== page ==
Hollywood racism must be challenged

By Charles Gray Source:Global Times Published: 2016-5-31 0:08:01

Illustration: Liu Rui/GT

When is an Asian not an Asian?  Evidently, it is when Hollywood chooses the actors. After all, Emma Stone was cast to play a character named Allison Ng in the movie Aloha. More recently, the recasting of the formerly Tibetan Ancient One, a male character, as a white female leaves it clear that Hollywood has a serious problem accepting the idea that Asian-American actors can serve as a major part of a successful film.

It must be noted that this is not simply a case of ignoring Asian-American actors; this is a case of explicitly taking characters that were portrayed as Asian in the original material and whitewashing them.

The planned Hollywood release of Ghost in the Shell is another egregious example of this, where the Japanese character Major Motoko Kusanagi will be played by actress Scarlett Johansson. It is plain to see that to many studios in Hollywood, an Asian-American lead is a toxic commodity.

The excuses Hollywood offers are as numerous as they are unconvincing. The most common excuse for this lack of casting is the fact that there are no "A-list" Asian-American actors that can carry a movie. And yet, none of the current crop of "A-list" actors began as famous actors. By never giving Asian-American actors a chance to shine as a part of major productions, Hollywood creates a self-fulfilling prophecy by preventing Asian-American actors from gaining the "face time" needed to establish their popularity with the public.

Many studios also claim that Asian-American leads will increase the chance of commercial or critical failure. However, Hollywood also insists that the commercial and critical failure of movies where whitewashing occurred is not connected to the erasure of roles for Asian-American actors. Many studios hold to this claim even where negative critical and popular reception points specifically to a movie's erasure of Asian-American roles. 

More importantly, the 2015 Hollywood Diversity Report stated "films with relatively diverse casts were found to excel in terms of box office receipts and return on investment." If American audiences would not accept Asian-American leads, it would seem logical that these same audiences would also take issue with diversity in general, and yet this has not proven to be the case. If anything, American and foreign audiences seem to be very receptive to diverse film casts.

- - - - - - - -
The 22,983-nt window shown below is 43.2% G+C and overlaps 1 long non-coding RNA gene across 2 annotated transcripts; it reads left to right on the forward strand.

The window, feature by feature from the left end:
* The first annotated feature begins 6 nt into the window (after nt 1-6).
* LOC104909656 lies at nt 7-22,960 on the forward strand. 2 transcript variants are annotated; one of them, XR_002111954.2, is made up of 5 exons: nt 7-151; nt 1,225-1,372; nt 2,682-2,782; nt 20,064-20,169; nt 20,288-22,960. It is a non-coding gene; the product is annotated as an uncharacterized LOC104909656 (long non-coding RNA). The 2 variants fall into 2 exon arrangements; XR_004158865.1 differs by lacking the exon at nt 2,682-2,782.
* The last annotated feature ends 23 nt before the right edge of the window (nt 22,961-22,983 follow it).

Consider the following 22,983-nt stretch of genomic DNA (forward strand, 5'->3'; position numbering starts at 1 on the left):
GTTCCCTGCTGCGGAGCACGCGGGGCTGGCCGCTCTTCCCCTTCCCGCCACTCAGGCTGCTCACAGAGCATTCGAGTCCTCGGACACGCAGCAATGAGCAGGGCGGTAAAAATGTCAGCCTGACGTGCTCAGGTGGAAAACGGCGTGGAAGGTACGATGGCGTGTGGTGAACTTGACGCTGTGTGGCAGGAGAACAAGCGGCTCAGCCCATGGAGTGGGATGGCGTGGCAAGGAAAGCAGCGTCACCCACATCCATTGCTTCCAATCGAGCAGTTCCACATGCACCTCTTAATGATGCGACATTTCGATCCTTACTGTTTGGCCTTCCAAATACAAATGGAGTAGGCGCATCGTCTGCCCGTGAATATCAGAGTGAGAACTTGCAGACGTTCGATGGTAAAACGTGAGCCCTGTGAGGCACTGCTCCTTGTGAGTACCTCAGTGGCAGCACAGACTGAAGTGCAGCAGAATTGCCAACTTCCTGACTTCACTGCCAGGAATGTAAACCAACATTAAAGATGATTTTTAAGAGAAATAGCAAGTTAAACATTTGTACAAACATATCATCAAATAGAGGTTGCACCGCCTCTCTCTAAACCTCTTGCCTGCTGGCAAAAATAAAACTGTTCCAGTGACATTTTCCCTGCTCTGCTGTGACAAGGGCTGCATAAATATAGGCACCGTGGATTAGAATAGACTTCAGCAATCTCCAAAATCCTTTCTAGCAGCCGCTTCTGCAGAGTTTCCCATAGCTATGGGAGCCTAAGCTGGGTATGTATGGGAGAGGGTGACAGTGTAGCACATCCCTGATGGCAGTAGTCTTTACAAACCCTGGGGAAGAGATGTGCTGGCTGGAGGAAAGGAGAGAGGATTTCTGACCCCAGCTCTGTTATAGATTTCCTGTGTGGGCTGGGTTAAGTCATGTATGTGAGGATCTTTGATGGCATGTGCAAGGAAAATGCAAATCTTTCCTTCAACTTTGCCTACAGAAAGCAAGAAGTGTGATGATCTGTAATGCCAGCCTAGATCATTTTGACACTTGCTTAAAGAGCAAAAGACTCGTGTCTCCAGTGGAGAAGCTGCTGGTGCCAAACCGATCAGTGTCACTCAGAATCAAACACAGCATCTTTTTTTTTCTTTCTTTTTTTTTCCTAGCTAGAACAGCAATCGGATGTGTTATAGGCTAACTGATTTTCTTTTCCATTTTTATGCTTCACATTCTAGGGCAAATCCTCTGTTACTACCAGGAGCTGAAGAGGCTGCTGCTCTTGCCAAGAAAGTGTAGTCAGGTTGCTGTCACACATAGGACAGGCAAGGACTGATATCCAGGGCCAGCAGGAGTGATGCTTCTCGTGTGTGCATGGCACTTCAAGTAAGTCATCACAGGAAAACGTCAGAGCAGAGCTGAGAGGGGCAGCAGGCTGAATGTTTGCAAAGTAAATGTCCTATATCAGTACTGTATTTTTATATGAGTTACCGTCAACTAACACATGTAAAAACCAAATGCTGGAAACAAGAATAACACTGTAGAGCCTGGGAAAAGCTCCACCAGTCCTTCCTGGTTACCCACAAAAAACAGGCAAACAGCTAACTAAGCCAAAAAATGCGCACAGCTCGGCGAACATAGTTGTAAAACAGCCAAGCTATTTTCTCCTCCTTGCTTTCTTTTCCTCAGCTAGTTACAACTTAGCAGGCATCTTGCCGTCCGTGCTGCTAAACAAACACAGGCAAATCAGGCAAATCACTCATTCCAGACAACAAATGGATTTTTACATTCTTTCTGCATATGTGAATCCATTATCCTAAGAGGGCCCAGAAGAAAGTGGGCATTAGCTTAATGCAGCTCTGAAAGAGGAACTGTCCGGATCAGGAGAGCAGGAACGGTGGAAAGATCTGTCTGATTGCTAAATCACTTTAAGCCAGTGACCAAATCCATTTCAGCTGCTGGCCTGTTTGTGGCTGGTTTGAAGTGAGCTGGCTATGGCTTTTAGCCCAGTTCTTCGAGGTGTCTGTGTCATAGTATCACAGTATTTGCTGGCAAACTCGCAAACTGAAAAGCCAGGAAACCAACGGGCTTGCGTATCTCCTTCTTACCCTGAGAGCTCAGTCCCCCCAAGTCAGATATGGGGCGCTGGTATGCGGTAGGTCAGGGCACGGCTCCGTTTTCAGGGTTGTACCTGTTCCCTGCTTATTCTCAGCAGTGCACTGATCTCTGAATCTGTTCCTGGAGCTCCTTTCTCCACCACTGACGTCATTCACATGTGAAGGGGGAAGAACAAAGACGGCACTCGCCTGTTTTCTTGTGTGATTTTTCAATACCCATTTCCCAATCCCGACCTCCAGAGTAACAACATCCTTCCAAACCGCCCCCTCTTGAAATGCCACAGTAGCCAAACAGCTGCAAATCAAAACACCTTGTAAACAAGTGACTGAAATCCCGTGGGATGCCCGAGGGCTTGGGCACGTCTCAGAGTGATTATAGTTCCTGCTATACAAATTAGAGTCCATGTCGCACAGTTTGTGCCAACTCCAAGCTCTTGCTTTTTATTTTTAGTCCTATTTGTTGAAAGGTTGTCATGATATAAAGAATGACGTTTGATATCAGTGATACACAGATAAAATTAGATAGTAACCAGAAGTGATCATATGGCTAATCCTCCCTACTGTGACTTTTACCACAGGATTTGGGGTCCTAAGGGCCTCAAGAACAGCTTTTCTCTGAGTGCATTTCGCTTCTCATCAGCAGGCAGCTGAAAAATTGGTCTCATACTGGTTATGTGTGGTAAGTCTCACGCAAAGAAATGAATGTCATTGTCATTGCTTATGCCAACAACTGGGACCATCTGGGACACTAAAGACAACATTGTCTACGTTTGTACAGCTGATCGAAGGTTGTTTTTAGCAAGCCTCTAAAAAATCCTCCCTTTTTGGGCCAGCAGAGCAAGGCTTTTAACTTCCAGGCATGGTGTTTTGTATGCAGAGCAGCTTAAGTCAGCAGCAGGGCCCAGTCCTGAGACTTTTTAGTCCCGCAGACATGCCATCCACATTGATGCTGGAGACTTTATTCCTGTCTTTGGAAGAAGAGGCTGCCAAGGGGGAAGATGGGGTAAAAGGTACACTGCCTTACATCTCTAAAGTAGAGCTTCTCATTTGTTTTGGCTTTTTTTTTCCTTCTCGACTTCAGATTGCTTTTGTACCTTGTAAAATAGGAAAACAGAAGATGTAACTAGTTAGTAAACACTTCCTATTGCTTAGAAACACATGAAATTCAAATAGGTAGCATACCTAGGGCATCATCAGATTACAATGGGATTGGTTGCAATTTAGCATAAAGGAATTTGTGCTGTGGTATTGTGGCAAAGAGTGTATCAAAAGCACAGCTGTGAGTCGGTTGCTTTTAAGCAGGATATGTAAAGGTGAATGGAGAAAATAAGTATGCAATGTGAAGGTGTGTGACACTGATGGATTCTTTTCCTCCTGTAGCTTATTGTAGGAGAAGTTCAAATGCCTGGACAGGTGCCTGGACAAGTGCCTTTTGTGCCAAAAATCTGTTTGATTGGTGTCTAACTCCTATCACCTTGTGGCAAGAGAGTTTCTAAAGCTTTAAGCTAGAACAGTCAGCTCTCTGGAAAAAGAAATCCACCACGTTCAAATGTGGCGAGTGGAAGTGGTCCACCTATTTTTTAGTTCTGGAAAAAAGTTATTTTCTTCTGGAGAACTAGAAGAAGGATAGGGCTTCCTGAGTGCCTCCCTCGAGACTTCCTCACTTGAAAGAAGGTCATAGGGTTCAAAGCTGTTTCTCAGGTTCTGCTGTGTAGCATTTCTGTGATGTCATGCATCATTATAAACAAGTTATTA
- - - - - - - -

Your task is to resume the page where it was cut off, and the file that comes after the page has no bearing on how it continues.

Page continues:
Hollywood has often prided itself on being socially forward looking, yet its treatment of Asian-Americans and other minority actors has been anything but socially progressive.

To be blunt, it is difficult to see any reasoning behind this consistent policy of whitewashing roles other than a deeply ingrained culture of racism within Hollywood. In fact, many of the reasons being given today to excuse whitewashing would be familiar to black actors who struggled to break out of the ghetto of comedies and find serious work while Othello was played by Laurence Olivier in blackface.

Worst of all, both the erasure of Asian-Americans and the continuation of negative stereotypes when they do appear in TV or movie roles has had a tremendous negative impact on how Asians are viewed in the US. When the only time an Asian-American is seen in film is in the role of comedy relief, socially awkward nerd, or hyper-sexualized dragon lady, it has a very real and negative impact on how people perceive their Asian-American neighbors.

So how can this problem be rectified? Clearly, Hollywood is not simply failing to learn its lessons, but appears to be determined to continue this policy, standing against more diversity in US films, however beneficial such a change would be. Advocates for change must focus on continually maintaining awareness of this unjust and racist situation, not simply when a movie appears in the public consciousness, but at all times.

Studios and directors who seek to create a more diverse cast should be noted and lauded while those who fall behind should be pressed to do better. In addition, successful multi-ethnic movies, such as the Fast and the Furious franchise, should be promoted as examples of films that are inclusive while also having great commercial success. By doing so, future Hollywood producers can be motivated to follow in these films' successful footprints.

Hollywood molds public opinion regarding minorities, while it also showcases larger cultural issues of bias and racism. The continuing process of whitewashing reflects unfortunate racial stereotypes in the US and also helps encourage and perpetuate those same stereotypes in society. Only by confronting and ending movie whitewashing can this destructive process be stopped.

The author is a freelance writer based in Corona, California. charlesgray109@gmail.com Follow us on Twitter @GTopinion

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